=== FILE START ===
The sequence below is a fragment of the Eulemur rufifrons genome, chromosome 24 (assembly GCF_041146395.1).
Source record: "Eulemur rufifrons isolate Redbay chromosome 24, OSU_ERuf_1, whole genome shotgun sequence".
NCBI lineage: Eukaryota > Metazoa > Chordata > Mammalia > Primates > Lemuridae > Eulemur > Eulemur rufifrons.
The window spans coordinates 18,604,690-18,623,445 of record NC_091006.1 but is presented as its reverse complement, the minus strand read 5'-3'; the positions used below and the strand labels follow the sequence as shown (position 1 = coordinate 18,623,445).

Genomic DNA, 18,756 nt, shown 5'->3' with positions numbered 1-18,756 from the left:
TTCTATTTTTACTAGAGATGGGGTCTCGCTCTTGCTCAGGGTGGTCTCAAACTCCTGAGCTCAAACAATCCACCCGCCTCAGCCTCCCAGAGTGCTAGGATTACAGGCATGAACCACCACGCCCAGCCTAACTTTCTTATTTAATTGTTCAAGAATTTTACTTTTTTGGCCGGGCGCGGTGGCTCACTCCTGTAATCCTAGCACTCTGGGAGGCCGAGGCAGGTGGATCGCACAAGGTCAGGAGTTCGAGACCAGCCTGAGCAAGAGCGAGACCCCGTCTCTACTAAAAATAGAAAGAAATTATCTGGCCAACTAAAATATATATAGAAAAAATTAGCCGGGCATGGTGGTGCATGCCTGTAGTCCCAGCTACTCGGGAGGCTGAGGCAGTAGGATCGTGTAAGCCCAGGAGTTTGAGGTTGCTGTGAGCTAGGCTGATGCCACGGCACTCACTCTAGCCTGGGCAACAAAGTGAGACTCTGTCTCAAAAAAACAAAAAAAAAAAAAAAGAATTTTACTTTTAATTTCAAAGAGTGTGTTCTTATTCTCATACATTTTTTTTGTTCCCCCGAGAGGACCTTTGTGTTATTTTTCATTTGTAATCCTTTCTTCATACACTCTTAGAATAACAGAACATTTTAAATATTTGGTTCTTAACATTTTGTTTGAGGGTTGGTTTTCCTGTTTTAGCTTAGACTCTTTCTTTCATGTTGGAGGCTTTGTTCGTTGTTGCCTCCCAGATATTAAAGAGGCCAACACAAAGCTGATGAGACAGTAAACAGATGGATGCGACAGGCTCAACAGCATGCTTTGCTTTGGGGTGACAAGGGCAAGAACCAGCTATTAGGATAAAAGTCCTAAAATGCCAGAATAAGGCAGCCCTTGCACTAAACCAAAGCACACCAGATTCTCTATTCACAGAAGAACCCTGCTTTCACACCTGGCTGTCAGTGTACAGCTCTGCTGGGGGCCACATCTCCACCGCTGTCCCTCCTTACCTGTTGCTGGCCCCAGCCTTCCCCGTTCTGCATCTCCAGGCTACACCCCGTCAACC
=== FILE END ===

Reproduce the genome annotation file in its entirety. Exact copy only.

The sequence below is a fragment of the Eulemur rufifrons genome, chromosome 24 (assembly GCF_041146395.1).
Source record: "Eulemur rufifrons isolate Redbay chromosome 24, OSU_ERuf_1, whole genome shotgun sequence".
NCBI lineage: Eukaryota > Metazoa > Chordata > Mammalia > Primates > Lemuridae > Eulemur > Eulemur rufifrons.
The window spans coordinates 18,604,690-18,623,445 of record NC_091006.1 but is presented as its reverse complement, the minus strand read 5'-3'; the positions used below and the strand labels follow the sequence as shown (position 1 = coordinate 18,623,445).

Genomic DNA, 18,756 nt, shown 5'->3' with positions numbered 1-18,756 from the left:
TTCTATTTTTACTAGAGATGGGGTCTCGCTCTTGCTCAGGGTGGTCTCAAACTCCTGAGCTCAAACAATCCACCCGCCTCAGCCTCCCAGAGTGCTAGGATTACAGGCATGAACCACCACGCCCAGCCTAACTTTCTTATTTAATTGTTCAAGAATTTTACTTTTTTGGCCGGGCGCGGTGGCTCACTCCTGTAATCCTAGCACTCTGGGAGGCCGAGGCAGGTGGATCGCACAAGGTCAGGAGTTCGAGACCAGCCTGAGCAAGAGCGAGACCCCGTCTCTACTAAAAATAGAAAGAAATTATCTGGCCAACTAAAATATATATAGAAAAAATTAGCCGGGCATGGTGGTGCATGCCTGTAGTCCCAGCTACTCGGGAGGCTGAGGCAGTAGGATCGTGTAAGCCCAGGAGTTTGAGGTTGCTGTGAGCTAGGCTGATGCCACGGCACTCACTCTAGCCTGGGCAACAAAGTGAGACTCTGTCTCAAAAAAACAAAAAAAAAAAAAAAGAATTTTACTTTTAATTTCAAAGAGTGTGTTCTTATTCTCATACATTTTTTTTGTTCCCCCGAGAGGACCTTTGTGTTATTTTTCATTTGTAATCCTTTCTTCATACACTCTTAGAATAACAGAACATTTTAAATATTTGGTTCTTAACATTTTGTTTGAGGGTTGGTTTTCCTGTTTTAGCTTAGACTCTTTCTTTCATGTTGGAGGCTTTGTTCGTTGTTGCCTCCCAGATATTAAAGAGGCCAACACAAAGCTGATGAGACAGTAAACAGATGGATGCGACAGGCTCAACAGCATGCTTTGCTTTGGGGTGACAAGGGCAAGAACCAGCTATTAGGATAAAAGTCCTAAAATGCCAGAATAAGGCAGCCCTTGCACTAAACCAAAGCACACCAGATTCTCTATTCACAGAAGAACCCTGCTTTCACACCTGGCTGTCAGTGTACAGCTCTGCTGGGGGCCACATCTCCACCGCTGTCCCTCCTTACCTGTTGCTGGCCCCAGCCTTCCCCGTTCTGCATCTCCAGGCTACACCCCGTCAACC